Our delightful local greengrocer was handing out sprigs of rosemary yesterday to customers, for wearing on Anzac Day as a traditional gesture of remembrance and commemoration. In literature and folklore, rosemary is attributed with the power to strengthen memory, but the plant also has particular significance for Australians on Anzac Day, as it is found growing wild on the Gallipoli peninsula.
The sprigs set my mind thinking about the value of rosemary in our gardens as well as our kitchens. It is a woody shrub (ht 1-1.2 m) that lasts for a number of years in Sydney, unlike many of the annual or biennial herbs we grow in our gardens such as parsley, basil and coriander. Hailing from the Mediterranean, it requires sun, good drainage and a dryish soil to do well. It has pale blue flowers in spring. Its leaves are fine, aromatic needles and it has plenty of uses in the kitchen, having a particular affinity with lamb. The shrub can get a bit leggy so regular light pruning (particularly after flowering) will keep it looking shapely, rather than a savage pruning once in a blue moon: from which it may not recover! It can be used to form a decorative low hedge or grown as a small standard. It can be grown in a container - especially the more compact varieties, such as the cultivar 'Prostratus', pictured at the start of the blog.
There are other robust herbs from the Mediterranean that mostly last for a good few years in our climate, and they make suitable companions in the garden to rosemary in a well-drained, sunny spot. Thymus vulgaris is one, the commonest form of culinary thyme: it is an evergreen, frost-hardy sub-shrub, and forms a low, spreading cushion, with tiny, highly scented leaves (ht 15-30 cm). Minute white or purple flowers appear in spring. It can be grown in a pot. It needs little pruning if sprigs are regularly harvested for use in the kitchen. There are many cultivars and hybrids, including Thymus x citriodorus, the lemon-scented thyme, a hybrid of Thymus vulgaris with Thymus pulegioides. In classic English gardens, thyme lawns were often a feature, using many different species and cultivars to form a beautiful tapestry-like carpet. Thyme can also be used as an edging plant alongside a path.
Oregano (Origanum vulgare, ht to 30 cm) is another Mediterranean perennial herb that does well in Sydney and is useful in the kitchen as well as in the garden. It is a mound-forming plant that makes itself very much at home, spreading beyond its original appointed patch. You need to be fairly ruthless in reining it in every so often. The gold-leaf version is a very attractive plant in its own right, particularly in spring, when its foliage has an almost incandescent glow. It is just as edible as its green-leafed cousin, useful in Italian recipes and salads. It's a great soil-holding groundcover in poor soil and also looks effective spilling over retaining walls. I cut back the foliage hard when it becomes tatty in autumn. I also grow Origanum syriacum, known as wild za'atar, a traditional herb in Middle Eastern cooking. It has heart-shaped, grey-green leaves. It doesn't seem to spread as much as Oregano vulgate.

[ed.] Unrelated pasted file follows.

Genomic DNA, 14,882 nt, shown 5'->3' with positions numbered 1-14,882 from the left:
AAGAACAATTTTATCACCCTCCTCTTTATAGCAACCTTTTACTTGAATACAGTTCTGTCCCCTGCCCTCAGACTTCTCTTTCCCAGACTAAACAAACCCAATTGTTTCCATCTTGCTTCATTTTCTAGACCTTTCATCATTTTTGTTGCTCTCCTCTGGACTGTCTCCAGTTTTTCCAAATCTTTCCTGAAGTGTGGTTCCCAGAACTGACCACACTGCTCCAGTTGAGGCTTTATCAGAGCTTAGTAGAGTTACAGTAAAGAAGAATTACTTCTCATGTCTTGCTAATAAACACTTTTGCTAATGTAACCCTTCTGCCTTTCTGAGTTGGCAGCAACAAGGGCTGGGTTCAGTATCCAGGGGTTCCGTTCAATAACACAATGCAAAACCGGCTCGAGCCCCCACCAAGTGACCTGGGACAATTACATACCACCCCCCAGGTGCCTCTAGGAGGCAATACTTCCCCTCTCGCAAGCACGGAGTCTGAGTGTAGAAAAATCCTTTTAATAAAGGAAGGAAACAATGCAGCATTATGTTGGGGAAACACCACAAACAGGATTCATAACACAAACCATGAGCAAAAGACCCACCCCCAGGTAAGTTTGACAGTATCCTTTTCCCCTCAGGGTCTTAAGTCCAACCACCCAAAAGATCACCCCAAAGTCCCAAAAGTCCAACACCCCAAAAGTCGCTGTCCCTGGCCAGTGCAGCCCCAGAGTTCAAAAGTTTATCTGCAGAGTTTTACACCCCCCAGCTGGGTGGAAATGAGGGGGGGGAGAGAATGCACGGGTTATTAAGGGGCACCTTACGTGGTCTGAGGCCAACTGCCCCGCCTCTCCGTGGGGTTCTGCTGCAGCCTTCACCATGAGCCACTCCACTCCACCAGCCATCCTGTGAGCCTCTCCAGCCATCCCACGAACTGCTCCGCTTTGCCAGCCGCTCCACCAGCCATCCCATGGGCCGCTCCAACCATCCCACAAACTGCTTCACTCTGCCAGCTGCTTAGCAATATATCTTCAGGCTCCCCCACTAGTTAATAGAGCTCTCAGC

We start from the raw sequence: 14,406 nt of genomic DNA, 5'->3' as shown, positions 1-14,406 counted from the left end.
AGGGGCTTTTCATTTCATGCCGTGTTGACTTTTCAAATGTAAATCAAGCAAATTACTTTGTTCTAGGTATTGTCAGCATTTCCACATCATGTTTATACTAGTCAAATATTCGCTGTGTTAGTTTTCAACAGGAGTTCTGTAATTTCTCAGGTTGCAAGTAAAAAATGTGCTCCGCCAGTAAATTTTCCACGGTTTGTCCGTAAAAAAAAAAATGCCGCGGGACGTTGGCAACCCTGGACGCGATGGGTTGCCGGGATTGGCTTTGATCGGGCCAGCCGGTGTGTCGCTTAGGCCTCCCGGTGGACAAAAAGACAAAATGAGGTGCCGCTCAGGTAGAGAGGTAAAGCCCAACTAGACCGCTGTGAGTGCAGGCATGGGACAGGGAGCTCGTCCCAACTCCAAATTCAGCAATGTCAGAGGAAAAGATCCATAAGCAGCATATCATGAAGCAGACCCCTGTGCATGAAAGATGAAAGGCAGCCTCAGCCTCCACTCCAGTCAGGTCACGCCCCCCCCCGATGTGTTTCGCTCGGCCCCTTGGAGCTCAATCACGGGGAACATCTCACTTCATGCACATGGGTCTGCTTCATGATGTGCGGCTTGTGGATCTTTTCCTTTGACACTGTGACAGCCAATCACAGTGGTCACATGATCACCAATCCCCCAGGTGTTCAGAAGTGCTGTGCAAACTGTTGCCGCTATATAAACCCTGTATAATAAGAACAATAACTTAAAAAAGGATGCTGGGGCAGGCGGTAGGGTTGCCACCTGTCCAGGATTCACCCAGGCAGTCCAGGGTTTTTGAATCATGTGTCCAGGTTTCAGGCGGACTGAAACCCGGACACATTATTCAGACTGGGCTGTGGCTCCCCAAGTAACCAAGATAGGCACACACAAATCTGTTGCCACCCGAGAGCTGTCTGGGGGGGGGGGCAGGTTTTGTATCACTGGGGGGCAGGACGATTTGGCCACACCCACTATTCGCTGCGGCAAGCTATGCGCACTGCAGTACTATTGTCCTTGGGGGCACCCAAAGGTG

Culinary sage (Salvia officinalis) is a shrubby herb (ht to 75 cm) from the Mediterranean growing to about 75 cm high. It has aromatic, downy, grey-green oval leaves used in many recipes, and spires of pretty bluish-mauve flowers in spring and summer. It needs a sunny position and very good drainage. It doesn't tend to last more than a season or two in Sydney, as it doesn't like our summer humidity. However, by chance I found that cuttings will strike if grown in a glass of water on a windowsill in late summer. The rooted cuttings can then be potted on into potting mix and ultimately the plant put into the garden to take the place of an ageing specimen, rather than having to buy a new one every year. I have never had luck striking them in normal propagating mix. I use the same method to propagate rosemary! There are a couple of lovely cultivars: 'Tricolor' has green, cream and beetroot-red leaves, 'Icterina' has gold and green leaves and 'Purpurascens' has grey-green leaves that have a gorgeous purplish hue. In my experience, they aren't very successful in Sydney and they tend to die off fairly quickly. They may last longer if grown in a pot. They grow best in cool inland areas.
All these herbs belong to the Lamiaceae family of plants. Their flowers are small but very attractive to beneficial insects, including bees and hoverflies. They are useful plants to fill those hot, dry spots in the garden as well as being invaluable in cooking.
13 Jun 21
We can learn much about gardening by trying different methods.
Under the leaves
06 Jun 21
Raking autumn leaves from my garden beds, I discovered some nice surprises.
The art of layering
30 May 21
This is an intriguing way to make new plants!
23 May 21
Here are some quite unusual 'daisy' plants!
16 May 21
A number of bromeliads are flowering in my garden now.